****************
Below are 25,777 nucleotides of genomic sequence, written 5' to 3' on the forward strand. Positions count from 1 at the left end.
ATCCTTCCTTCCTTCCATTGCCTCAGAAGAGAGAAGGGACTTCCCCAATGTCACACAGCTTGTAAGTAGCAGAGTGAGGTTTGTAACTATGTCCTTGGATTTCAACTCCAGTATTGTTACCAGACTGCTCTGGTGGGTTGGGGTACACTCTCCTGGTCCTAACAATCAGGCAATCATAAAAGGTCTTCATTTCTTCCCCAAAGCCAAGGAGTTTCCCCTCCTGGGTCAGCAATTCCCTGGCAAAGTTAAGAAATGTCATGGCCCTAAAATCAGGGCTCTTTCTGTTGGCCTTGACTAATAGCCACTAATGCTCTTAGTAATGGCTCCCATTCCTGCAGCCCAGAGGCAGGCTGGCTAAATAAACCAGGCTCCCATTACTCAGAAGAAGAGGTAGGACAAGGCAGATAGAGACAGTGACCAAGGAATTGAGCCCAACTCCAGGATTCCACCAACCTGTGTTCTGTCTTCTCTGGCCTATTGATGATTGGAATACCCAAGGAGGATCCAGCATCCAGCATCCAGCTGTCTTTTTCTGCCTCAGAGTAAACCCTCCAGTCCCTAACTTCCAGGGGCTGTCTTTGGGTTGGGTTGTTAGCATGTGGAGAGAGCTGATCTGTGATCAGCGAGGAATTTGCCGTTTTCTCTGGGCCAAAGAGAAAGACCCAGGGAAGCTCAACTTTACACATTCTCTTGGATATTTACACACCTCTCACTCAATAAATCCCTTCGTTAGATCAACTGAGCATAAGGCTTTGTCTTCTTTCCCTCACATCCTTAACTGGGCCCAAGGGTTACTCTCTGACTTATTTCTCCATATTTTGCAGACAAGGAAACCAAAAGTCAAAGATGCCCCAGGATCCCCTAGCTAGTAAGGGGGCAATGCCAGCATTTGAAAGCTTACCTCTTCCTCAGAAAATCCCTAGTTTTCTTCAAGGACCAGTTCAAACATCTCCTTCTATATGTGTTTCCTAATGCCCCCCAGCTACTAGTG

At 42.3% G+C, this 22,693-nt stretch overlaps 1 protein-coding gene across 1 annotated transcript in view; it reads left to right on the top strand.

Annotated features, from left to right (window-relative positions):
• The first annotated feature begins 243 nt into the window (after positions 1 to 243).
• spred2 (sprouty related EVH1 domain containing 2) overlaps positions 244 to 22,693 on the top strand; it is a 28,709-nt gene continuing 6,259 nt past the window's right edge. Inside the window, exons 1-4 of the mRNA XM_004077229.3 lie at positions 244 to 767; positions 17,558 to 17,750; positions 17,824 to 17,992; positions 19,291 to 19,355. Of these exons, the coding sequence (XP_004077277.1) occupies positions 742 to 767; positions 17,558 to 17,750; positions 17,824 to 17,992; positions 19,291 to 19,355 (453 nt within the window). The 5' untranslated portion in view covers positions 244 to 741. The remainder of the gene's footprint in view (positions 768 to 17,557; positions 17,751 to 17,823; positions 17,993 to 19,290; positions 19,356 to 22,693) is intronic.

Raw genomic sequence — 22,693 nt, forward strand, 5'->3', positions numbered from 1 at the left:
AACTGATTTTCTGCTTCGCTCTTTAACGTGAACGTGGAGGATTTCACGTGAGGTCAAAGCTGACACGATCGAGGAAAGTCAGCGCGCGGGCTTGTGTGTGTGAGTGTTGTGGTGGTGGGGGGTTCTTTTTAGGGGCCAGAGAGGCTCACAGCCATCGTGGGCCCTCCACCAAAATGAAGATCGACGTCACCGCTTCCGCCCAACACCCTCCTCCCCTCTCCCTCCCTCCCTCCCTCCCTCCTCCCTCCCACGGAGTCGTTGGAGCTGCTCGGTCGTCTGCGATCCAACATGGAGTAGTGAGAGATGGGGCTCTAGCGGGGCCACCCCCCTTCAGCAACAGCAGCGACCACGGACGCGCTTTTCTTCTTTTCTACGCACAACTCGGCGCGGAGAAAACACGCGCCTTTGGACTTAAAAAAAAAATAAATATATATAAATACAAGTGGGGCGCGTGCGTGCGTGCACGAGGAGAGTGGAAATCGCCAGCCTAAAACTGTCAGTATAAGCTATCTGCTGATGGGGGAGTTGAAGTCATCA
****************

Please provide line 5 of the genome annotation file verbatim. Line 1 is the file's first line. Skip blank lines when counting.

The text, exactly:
• The first annotated feature begins 243 nt into the window (after positions 1 to 243).